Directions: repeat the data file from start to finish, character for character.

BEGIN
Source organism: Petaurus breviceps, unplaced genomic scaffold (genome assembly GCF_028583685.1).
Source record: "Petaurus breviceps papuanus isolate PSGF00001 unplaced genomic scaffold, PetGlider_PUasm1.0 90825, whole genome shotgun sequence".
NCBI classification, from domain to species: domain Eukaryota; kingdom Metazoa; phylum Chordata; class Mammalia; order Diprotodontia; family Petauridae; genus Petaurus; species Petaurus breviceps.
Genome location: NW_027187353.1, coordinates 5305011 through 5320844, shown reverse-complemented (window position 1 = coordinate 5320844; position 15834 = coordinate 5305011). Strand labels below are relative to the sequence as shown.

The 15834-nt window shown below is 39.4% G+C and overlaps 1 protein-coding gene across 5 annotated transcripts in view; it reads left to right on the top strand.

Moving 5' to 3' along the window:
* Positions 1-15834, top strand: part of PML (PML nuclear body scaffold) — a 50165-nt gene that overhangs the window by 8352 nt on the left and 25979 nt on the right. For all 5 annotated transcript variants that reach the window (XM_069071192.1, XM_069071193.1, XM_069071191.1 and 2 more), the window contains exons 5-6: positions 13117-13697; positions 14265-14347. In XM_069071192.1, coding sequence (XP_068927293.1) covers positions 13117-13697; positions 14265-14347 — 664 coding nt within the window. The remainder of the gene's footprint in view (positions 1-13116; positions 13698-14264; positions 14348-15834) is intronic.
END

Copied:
Source organism: Petaurus breviceps, unplaced genomic scaffold (genome assembly GCF_028583685.1).
Source record: "Petaurus breviceps papuanus isolate PSGF00001 unplaced genomic scaffold, PetGlider_PUasm1.0 90825, whole genome shotgun sequence".
NCBI classification, from domain to species: domain Eukaryota; kingdom Metazoa; phylum Chordata; class Mammalia; order Diprotodontia; family Petauridae; genus Petaurus; species Petaurus breviceps.
Genome location: NW_027187353.1, coordinates 5305011 through 5320844, shown reverse-complemented (window position 1 = coordinate 5320844; position 15834 = coordinate 5305011). Strand labels below are relative to the sequence as shown.

The 15834-nt window shown below is 39.4% G+C and overlaps 1 protein-coding gene across 5 annotated transcripts in view; it reads left to right on the top strand.

Moving 5' to 3' along the window:
* Positions 1-15834, top strand: part of PML (PML nuclear body scaffold) — a 50165-nt gene that overhangs the window by 8352 nt on the left and 25979 nt on the right. For all 5 annotated transcript variants that reach the window (XM_069071192.1, XM_069071193.1, XM_069071191.1 and 2 more), the window contains exons 5-6: positions 13117-13697; positions 14265-14347. In XM_069071192.1, coding sequence (XP_068927293.1) covers positions 13117-13697; positions 14265-14347 — 664 coding nt within the window. The remainder of the gene's footprint in view (positions 1-13116; positions 13698-14264; positions 14348-15834) is intronic.